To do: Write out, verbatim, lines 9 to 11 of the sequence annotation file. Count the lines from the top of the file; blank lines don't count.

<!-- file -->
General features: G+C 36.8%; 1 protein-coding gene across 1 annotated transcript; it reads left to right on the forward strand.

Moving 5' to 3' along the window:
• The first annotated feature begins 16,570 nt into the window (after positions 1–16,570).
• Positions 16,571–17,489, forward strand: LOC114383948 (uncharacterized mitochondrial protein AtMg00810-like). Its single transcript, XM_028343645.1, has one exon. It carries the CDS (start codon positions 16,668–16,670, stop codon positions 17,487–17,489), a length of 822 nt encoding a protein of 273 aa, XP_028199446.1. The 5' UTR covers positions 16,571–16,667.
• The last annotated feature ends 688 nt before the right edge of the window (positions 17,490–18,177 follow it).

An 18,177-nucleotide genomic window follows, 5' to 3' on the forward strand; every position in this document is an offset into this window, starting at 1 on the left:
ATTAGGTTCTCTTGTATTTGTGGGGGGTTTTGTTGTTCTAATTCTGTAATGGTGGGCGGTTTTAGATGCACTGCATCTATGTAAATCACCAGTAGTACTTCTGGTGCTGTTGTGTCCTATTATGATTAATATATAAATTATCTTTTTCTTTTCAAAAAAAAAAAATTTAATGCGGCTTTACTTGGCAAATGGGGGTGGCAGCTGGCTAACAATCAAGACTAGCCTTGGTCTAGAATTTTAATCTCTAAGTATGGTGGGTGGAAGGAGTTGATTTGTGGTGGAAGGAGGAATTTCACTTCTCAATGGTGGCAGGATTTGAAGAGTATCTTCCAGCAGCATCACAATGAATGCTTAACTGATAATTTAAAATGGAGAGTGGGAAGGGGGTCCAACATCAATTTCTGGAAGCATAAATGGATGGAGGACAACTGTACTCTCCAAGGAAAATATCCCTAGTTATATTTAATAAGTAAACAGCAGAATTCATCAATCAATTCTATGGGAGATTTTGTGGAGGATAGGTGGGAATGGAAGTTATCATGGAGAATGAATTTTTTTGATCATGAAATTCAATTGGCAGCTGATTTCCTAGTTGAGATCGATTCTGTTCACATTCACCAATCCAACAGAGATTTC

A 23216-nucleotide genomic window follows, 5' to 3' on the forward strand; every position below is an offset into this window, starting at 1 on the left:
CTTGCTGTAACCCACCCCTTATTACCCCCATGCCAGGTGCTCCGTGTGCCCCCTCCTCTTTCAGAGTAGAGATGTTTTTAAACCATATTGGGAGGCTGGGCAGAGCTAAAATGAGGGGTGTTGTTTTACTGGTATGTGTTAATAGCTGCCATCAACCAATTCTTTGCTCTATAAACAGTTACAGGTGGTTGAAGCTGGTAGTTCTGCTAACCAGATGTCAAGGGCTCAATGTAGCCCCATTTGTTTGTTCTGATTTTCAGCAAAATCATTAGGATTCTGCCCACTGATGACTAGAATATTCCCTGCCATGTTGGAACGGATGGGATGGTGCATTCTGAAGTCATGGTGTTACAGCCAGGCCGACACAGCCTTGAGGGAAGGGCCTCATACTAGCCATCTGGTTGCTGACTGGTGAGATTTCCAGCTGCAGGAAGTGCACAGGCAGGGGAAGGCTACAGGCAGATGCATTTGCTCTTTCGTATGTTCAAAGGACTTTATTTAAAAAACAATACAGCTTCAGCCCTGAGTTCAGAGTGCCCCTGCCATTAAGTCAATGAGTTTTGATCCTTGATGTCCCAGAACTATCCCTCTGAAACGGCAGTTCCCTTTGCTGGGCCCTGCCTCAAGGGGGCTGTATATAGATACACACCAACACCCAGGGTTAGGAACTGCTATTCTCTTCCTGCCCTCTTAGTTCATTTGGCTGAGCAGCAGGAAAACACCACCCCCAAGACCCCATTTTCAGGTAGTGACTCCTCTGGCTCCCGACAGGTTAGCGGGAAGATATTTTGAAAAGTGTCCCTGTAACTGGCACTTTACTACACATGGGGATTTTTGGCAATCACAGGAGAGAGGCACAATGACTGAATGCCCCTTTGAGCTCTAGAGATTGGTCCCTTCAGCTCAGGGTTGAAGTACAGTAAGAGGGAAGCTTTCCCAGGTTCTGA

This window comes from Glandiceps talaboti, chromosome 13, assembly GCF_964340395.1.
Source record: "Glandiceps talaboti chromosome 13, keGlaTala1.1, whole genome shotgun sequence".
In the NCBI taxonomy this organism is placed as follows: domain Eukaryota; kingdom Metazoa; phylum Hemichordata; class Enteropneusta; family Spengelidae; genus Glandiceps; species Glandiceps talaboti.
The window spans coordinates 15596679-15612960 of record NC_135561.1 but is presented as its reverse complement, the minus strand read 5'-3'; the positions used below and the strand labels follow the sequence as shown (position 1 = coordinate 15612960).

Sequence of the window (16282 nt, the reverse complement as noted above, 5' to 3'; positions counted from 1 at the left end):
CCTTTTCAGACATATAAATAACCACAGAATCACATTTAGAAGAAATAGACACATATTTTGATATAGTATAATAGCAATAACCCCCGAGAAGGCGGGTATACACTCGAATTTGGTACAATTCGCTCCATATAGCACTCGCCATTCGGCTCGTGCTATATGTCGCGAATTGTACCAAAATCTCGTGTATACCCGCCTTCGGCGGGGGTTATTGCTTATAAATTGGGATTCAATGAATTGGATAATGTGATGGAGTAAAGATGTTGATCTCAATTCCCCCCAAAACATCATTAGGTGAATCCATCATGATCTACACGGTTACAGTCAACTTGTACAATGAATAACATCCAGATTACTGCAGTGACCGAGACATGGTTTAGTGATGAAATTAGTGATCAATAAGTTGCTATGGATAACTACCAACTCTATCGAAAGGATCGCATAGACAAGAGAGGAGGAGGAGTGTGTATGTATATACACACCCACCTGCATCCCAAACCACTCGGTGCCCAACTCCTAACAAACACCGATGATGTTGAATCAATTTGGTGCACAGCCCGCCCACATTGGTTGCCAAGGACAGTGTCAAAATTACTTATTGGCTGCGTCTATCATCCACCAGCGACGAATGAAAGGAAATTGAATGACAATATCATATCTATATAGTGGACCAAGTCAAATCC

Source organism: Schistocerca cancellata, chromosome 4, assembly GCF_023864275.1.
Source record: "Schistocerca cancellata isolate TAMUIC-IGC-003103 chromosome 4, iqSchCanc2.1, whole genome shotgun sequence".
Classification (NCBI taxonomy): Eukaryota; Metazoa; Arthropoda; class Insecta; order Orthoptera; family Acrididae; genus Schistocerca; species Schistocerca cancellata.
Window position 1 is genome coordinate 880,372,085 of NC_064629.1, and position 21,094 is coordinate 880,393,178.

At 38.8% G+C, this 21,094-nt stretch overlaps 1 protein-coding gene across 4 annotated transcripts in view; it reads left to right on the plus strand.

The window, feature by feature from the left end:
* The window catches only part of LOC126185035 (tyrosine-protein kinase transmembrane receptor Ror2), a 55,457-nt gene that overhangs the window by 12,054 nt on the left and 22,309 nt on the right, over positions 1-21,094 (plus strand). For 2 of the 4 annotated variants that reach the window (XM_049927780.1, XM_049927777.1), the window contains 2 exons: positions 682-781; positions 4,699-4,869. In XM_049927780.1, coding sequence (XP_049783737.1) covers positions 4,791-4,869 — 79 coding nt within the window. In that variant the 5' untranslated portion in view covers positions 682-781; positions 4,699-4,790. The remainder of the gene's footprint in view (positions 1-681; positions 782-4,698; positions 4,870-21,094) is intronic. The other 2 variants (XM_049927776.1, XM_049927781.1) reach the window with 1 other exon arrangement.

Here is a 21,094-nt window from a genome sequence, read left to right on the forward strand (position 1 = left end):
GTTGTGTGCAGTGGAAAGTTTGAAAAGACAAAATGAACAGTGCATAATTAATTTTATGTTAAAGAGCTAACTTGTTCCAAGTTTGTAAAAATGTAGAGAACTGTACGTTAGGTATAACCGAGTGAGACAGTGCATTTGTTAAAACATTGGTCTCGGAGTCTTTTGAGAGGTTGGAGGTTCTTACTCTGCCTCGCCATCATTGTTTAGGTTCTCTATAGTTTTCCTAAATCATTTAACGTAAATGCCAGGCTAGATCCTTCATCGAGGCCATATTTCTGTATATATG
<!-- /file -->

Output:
CTTGCTGTAACCCACCCCTTATTACCCCCATGCCAGGTGCTCCGTGTGCCCCCTCCTCTTTCAGAGTAGAGATGTTTTTAAACCATATTGGGAGGCTGGGCAGAGCTAAAATGAGGGGTGTTGTTTTACTGGTATGTGTTAATAGCTGCCATCAACCAATTCTTTGCTCTATAAACAGTTACAGGTGGTTGAAGCTGGTAGTTCTGCTAACCAGATGTCAAGGGCTCAATGTAGCCCCATTTGTTTGTTCTGATTTTCAGCAAAATCATTAGGATTCTGCCCACTGATGACTAGAATATTCCCTGCCATGTTGGAACGGATGGGATGGTGCATTCTGAAGTCATGGTGTTACAGCCAGGCCGACACAGCCTTGAGGGAAGGGCCTCATACTAGCCATCTGGTTGCTGACTGGTGAGATTTCCAGCTGCAGGAAGTGCACAGGCAGGGGAAGGCTACAGGCAGATGCATTTGCTCTTTCGTATGTTCAAAGGACTTTATTTAAAAAACAATACAGCTTCAGCCCTGAGTTCAGAGTGCCCCTGCCATTAAGTCAATGAGTTTTGATCCTTGATGTCCCAGAACTATCCCTCTGAAACGGCAGTTCCCTTTGCTGGGCCCTGCCTCAAGGGGGCTGTATATAGATACACACCAACACCCAGGGTTAGGAACTGCTATTCTCTTCCTGCCCTCTTAGTTCATTTGGCTGAGCAGCAGGAAAACACCACCCCCAAGACCCCATTTTCAGGTAGTGACTCCTCTGGCTCCCGACAGGTTAGCGGGAAGATATTTTGAAAAGTGTCCCTGTAACTGGCACTTTACTACACATGGGGATTTTTGGCAATCACAGGAGAGAGGCACAATGACTGAATGCCCCTTTGAGCTCTAGAGATTGGTCCCTTCAGCTCAGGGTTGAAGTACAGTAAGAGGGAAGCTTTCCCAGGTTCTGA

This window comes from Glandiceps talaboti, chromosome 13, assembly GCF_964340395.1.
Source record: "Glandiceps talaboti chromosome 13, keGlaTala1.1, whole genome shotgun sequence".